Back bounce or back troll with the outgoing tide from Sunset Landing downstream to the Highway 101 Bridge fishing with bait wrapped Flatfish lures, spinner bait combinations, spinners or wobblers.
Fish upstream from Windy Bend drifting with the tide or by anchoring above the deeper holes during the last half of the outgoing tide through low slack tide fishing with a bobber using a walnut sized gob of salmon eggs and sand shrimp. Accent the salmon eggs and sand shrimp with a small length of pink, red, chartreuse or orange yarn.
Most fall chinooks are caught in the lower part of the river, suggests ODFW fish biologist Derek Wilson.
There are three (3) convenient launch points on the lower part of the river:
Watch the river gauge closely to determine where and when to fish.
River Below 4 feet
When the river is running low, the fish congregate in holes waiting for the rain to raise the river level. See the holes (marked in red) on the above map. If the river level has been sitting below 4 feet, or even a bit higher, stick to trolling or bait and bobber fishing tidewater.
River Above 4 feet
When the river is above 4 feet, you have options. Most river anglers consider the river to be in perfect shape when it is close to 5.5 feet and decent up to 7 feet. Plunking with bait is better in higher water, peaking at 7 or 7.5 feet or a little higher and worthwhile to about 8.5 feet.
For the hardcore Chinook Salmon enthusiast who has his own boat, motor, fishing poles, and bait, we do not offer very few services
For a family or group that has their own fishing equipment and wants to share his fishing passion with his family or group, we offer the SiletzBatCat.
A SiletzBayCat consist of two Canoes or Kayaks.
Our superstructure converts two kayaks or two canoes into one catamaran. The structural integrity of this system has been proven on expeditions worldwide.
When crossing rough or open stretches of water, our Catamaran offers incredible stability: the rig is virtually ‘untippable’ and gives fishermen a good platform to fish.
It is the best way for a group or family to have the experience of getting the big Chinook Salmon.
Our SiletzBayCats opens new horizons and adds new dimensions to the exciting world of Salmon Fishing for any family or group.
Some folks don’t have the coordination to keep a canoe steady in the water. Some families have small children that can’t paddle for themselves. And still others may be perfectly capable of paddling a normal canoe, but they want to enjoy the crabbing venture with friends.
Our Catamaran is efficient at keeping paddlers of different strengths from separating — don’t worry about leaving weaker paddlers behind in your wake.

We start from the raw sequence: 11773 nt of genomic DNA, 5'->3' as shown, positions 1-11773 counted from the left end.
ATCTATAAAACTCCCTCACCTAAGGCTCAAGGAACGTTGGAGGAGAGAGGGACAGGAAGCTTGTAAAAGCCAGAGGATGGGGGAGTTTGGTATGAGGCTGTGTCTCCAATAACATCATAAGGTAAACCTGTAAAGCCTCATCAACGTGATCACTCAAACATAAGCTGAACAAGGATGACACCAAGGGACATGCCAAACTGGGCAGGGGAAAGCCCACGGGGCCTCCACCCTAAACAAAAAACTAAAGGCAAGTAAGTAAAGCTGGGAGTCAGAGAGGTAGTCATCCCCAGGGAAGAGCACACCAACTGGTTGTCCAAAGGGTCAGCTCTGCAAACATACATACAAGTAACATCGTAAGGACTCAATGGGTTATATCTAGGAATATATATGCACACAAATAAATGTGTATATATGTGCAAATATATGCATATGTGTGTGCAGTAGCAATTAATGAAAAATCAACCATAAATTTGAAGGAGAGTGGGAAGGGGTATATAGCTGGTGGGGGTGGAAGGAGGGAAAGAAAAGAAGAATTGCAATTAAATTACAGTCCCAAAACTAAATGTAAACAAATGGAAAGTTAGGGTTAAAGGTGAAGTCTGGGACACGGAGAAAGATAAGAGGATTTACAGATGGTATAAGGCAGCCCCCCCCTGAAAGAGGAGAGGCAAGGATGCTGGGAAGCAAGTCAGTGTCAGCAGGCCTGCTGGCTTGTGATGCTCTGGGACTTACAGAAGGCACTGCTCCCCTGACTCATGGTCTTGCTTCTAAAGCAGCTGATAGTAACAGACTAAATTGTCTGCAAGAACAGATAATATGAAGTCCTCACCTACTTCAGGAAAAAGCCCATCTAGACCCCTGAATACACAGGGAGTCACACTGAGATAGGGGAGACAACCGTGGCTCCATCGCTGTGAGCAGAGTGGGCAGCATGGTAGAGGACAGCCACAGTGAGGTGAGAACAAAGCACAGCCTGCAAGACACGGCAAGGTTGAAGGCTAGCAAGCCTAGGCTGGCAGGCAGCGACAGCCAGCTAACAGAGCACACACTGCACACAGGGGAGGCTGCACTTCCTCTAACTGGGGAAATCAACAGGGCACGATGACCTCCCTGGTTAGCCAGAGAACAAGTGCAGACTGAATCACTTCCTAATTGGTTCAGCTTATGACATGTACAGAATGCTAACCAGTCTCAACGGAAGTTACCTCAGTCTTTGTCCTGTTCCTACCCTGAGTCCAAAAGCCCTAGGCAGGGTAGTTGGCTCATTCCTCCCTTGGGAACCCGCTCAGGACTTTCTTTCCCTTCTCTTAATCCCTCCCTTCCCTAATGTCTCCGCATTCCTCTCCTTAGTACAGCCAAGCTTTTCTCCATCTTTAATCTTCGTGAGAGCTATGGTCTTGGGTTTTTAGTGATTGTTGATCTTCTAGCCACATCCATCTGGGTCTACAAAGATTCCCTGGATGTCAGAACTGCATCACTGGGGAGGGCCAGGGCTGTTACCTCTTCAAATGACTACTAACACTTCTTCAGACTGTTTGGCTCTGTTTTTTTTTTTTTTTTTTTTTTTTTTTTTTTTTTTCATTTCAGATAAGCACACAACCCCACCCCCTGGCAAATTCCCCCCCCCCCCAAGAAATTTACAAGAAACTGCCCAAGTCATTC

Hypothermia is a physical condition that occurs when the body’s core temperature falls below a normal 98.6° F (37° C) to 95° F (35° C) or cooler. Think of hypothermia as the opposite of heat stroke. Cold water dangerously accelerates the onset and progression of hypothermia since body heat can be lost 25 times faster in cold water than in cold air. Hypothermia affects the body’s core – the brain, heart, lungs, and other vital organs. Even a mild case of hypothermia diminishes a victim’s physical and mental abilities, thus increasing the risk of accidents. Severe hypothermia may result in unconsciousness and possibly death. About 600 people in the U.S. die of hypothermia each year.
The temperature of the Siletz River and Siletz Bay
|Water Temp|| Time
|50–60°||1 – 2 hours||1 – 6 hours|
Stable to get in or out …. Easy Loading
SiletzBayCats have the following advantages:
Meet at Siletz Moorage with your party. Your party and your SiletzBayCat will be transported up the river to a modern launch ramp.
Transportation for the Siletz Cat and occupants are provided for your downriver trip at the following rate:
Rentals include water-craft, paddles, life jacket, invasive species permit and parking for one vehicle.
Warning: During the summer, the area of Siletz River nearest the mouth of the bay often has unpredictable high winds and waves.
Wearing a personal flotation device (PFD) is mandatory.
Ichwhit (Bear) Park is located on the Siletz River approximately river mile 6.7 (within tidal influence.) Facilities include a new boat ramp, boarding floats, vault toilet, parking for boat trailers and passenger vehicles.
Strome Park boasting a new boat launch expanded parking area, and new concrete vault restrooms, this park is more popular than ever with boaters familiar with the Siletz River. Covering 2.6 acres, and located about river mile 16, Strome landing provides access to exceptional fishing for Chinook as well as Steelhead when in season.
Reservation Office Hours …. 10 am – 9 pm … Everyday … 541-765-2109
Launch Site only open for reservations – 82 Siletz Hwy